Socrates Sculpture Park is excited to break ground for “The Cubes,” a new 2,640 square-foot, two-story building that will become a permanent home for Socrates Sculpture Park, designed by the innovative architecture studio LOT-EK. Multi-functional by design, the space will provide new facilities for the park’s administrative offices, arts education and community work, creating opportunities for year-round public programming. Constructed from up cycled shipping containers, the building’s origin, materials, and design invokes Socrates Sculpture Park’s founding principles of creative reclamation, adaptable re-use, and honoring the neighborhood’s industrial roots.
NYC Parks Commissioner Sue Donoghue will join Socrates Sculpture Park Executive Director Tamsin Dillon, Queens Borough President Donovan Richards, NYC Department of Cultural Affairs Commissioner Laurie Cumbo, Socrates Sculpture Park Board Member Stuart Match Suna, City Council Member Julie Won, Assemblymember Catherine Nolan, Community Board 1 Chair Marie Torniali, and members of the community to officially break ground on “The Cubes.”
For the past three decades, Los Angeles-based artist Liz Larner has explored the material and social possibilities of sculpture in innovative and surprising ways, and is now one of the most influential artists of her generation engaged with the medium. Her use of materials ranges from the traditional—such as bronze, porcelain, glass, or stainless steel—to the unexpected: volcanic ash, surgical gauze, leather, or eyelashes, each medium selected for its physical or chemical properties as well as for social and historical associations. Taking direction from these materials, her works can be delicate or aggressive; meticulously crafted or unruly and formless.
During the past year and a half, places of sanctuary have been more important than ever. A new exhibition opening at Socrates Sculpture Park addresses several interpretations of sanctuary – as spaces of rest and protection; as sacred sites; and as supportive environments. Thirteen artists selected through an open call have created eleven new projects on this theme. Projects were created onsite at the Park’s outdoor studios with financial support and technical assistance as part of the Socrates Annual Fellowship.
NYC Parks today announced that a Request for Proposals (“RFP”) has been issued for the renovation, operation and maintenance of a cafe in Hunter’s Point South Park, a popular waterfront destination in Long Island City, Queens.
“Hunter’s Point South is a treasured waterfront gem that offers some of the best views of New York City,” said Queens Parks Commissioner Michael Dockett. “This is an amazing opportunity for qualified and experienced professionals to establish a fresh take on the in-park dining experience, and create a destination that will attract parkgoers and visitors for years to come.”
NYC Parks Commissioner Mitchell J. Silver, FAICP, joined Council Member Jimmy Van Bramer yesterday to celebrate the completion of a new LEED certified field house and comfort station in Queensbridge Park. The project constructed a new, energy-efficient building to provide facilities for community members and Parks staff.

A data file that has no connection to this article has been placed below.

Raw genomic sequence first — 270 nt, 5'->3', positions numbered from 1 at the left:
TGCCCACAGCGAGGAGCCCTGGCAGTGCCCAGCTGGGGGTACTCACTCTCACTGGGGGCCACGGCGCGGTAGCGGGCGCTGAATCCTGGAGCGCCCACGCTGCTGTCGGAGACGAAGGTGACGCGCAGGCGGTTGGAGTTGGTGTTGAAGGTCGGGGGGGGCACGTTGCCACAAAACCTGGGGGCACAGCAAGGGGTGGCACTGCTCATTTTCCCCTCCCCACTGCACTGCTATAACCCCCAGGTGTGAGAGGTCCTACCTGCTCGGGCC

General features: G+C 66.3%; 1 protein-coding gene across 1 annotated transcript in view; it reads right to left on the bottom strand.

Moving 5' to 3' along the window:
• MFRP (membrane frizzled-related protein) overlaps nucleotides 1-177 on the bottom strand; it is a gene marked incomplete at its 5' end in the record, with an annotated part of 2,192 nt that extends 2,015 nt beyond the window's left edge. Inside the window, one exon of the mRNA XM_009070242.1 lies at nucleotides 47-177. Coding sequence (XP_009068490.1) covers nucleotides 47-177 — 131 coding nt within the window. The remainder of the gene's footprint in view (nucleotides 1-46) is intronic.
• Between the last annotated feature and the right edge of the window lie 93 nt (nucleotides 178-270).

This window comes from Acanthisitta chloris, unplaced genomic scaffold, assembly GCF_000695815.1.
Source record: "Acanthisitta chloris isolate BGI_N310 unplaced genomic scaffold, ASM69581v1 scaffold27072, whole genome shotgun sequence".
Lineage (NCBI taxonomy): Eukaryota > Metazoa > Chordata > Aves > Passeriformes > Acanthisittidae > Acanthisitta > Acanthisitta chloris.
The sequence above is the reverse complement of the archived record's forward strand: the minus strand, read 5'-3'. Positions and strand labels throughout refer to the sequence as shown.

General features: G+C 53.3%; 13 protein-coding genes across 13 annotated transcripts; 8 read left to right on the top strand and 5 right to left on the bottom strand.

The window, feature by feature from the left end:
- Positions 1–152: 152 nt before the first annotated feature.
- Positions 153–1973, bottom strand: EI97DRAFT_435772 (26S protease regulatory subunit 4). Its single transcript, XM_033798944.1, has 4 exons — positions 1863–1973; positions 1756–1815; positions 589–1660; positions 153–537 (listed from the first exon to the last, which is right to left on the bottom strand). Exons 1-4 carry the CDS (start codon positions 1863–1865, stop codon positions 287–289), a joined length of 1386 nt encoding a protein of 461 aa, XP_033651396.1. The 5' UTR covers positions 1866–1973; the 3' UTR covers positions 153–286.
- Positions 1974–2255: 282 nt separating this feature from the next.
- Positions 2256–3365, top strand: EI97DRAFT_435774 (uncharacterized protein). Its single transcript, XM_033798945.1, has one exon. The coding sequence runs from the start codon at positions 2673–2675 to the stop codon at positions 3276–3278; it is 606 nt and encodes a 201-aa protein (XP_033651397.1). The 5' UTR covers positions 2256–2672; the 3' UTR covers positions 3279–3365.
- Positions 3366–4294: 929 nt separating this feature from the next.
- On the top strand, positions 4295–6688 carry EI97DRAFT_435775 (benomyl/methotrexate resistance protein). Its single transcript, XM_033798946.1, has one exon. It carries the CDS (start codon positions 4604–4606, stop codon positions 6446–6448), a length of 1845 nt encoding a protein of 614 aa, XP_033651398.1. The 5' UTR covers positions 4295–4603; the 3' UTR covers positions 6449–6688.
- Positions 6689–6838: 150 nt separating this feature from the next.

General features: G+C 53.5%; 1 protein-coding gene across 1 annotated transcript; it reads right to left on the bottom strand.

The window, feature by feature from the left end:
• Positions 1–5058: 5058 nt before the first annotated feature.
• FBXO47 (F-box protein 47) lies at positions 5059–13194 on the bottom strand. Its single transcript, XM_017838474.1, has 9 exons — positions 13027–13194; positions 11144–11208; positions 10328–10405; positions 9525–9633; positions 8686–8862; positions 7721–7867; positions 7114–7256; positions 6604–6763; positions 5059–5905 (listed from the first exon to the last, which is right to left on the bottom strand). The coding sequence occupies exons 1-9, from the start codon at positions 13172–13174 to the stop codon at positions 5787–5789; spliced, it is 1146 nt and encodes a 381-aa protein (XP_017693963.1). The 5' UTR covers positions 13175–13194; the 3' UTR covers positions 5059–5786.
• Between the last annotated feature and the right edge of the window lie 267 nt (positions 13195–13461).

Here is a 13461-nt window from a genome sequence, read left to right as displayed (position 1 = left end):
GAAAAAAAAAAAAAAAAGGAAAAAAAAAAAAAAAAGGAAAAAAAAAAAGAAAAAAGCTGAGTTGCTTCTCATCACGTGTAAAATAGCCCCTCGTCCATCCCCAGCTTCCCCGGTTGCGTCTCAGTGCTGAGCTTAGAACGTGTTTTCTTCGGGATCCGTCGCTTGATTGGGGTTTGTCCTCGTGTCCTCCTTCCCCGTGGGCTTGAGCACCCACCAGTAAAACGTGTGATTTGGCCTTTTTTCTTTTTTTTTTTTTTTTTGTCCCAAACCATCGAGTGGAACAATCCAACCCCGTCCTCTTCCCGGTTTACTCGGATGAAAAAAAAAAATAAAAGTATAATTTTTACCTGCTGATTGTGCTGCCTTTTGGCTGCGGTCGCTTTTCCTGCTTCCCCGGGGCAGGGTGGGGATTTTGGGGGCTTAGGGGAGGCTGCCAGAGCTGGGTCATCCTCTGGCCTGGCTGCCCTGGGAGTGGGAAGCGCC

“After 30 years of being vacant, the brand new Queensbridge Field House will provide new public restrooms for park visitors,” said Commissioner Silver. “This new facility will also serve an important role as base of operations for our maintenance staff in Queensbridge Park. We are grateful for the funding support we received from Council Member Jimmy Van Bramer and Mayor Bill de Blasio to enhance the Queensbridge Park experience.”
An acclaimed sculpture created in the 1920s will find a new home in Long Island City this week. ‘Floating Woman’ by Gaston Lachaise will be installed inside Hunters Point South Park on Thursday, September 24th, with a brief unveiling ceremony at 3 p.m Livestream on Instagram. The sculpture will be in the park for one year.
Chronos Cosmos: Deep Time, Open Space transforms Socrates Sculpture Park into a gateway to the universe, presenting artworks that consider space, time, and matter in relationship to celestial entities and earth-bound processes. In the open-air environment of the Long Island City waterfront park, the exhibition uses scale to put the universe in context, creating connection points to space and time.
The Socrates Annual is on view at Socrates Sculpture Park. For the 2018 exhibition, projects range from a decolonial greenhouse to audio-sculptural portraits of Queens hip-hop legends. Approaches vary among community-centered pedagogy and production, material experimentation, and redeployment of historical forms of construction, among others. This year contemporary and historical land-use is examined by several artists in projects including a labyrinth of fences and gates, and a steel and textile installation that traces the East River ecology of waste flows through land, water, and biological life. Additionally, several artists employ representations of the human figure, perhaps suggesting a time for reflection upon the Humanist philosophies that seem precarious with looming climate change and ongoing political conflict.